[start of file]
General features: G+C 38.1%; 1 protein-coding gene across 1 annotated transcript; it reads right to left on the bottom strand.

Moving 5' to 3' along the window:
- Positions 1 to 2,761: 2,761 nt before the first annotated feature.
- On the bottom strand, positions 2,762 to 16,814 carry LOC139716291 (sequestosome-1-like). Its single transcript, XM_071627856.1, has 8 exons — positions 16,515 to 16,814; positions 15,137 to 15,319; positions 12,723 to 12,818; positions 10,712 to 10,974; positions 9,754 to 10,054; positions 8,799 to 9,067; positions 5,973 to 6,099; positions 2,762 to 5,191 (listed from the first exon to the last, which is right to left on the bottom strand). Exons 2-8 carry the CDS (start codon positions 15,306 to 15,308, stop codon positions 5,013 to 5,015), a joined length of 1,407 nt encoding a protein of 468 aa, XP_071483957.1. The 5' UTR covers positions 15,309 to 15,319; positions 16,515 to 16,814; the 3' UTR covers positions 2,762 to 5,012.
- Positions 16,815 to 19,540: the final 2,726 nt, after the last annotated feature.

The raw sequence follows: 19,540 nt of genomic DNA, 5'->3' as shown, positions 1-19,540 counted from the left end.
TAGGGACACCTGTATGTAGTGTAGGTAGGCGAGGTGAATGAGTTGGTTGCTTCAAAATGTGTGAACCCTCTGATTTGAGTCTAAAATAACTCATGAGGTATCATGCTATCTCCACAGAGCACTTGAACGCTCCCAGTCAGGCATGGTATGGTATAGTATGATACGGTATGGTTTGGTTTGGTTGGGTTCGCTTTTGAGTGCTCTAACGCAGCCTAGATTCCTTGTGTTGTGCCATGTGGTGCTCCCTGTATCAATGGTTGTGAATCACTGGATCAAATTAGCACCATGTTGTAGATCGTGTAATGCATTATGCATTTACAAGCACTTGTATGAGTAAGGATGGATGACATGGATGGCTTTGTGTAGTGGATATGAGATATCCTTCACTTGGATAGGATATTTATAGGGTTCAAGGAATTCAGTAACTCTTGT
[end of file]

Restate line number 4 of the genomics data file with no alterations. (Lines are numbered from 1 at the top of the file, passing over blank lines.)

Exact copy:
- On the bottom strand, positions 2,762 to 16,814 carry LOC139716291 (sequestosome-1-like). Its single transcript, XM_071627856.1, has 8 exons — positions 16,515 to 16,814; positions 15,137 to 15,319; positions 12,723 to 12,818; positions 10,712 to 10,974; positions 9,754 to 10,054; positions 8,799 to 9,067; positions 5,973 to 6,099; positions 2,762 to 5,191 (listed from the first exon to the last, which is right to left on the bottom strand). Exons 2-8 carry the CDS (start codon positions 15,306 to 15,308, stop codon positions 5,013 to 5,015), a joined length of 1,407 nt encoding a protein of 468 aa, XP_071483957.1. The 5' UTR covers positions 15,309 to 15,319; positions 16,515 to 16,814; the 3' UTR covers positions 2,762 to 5,012.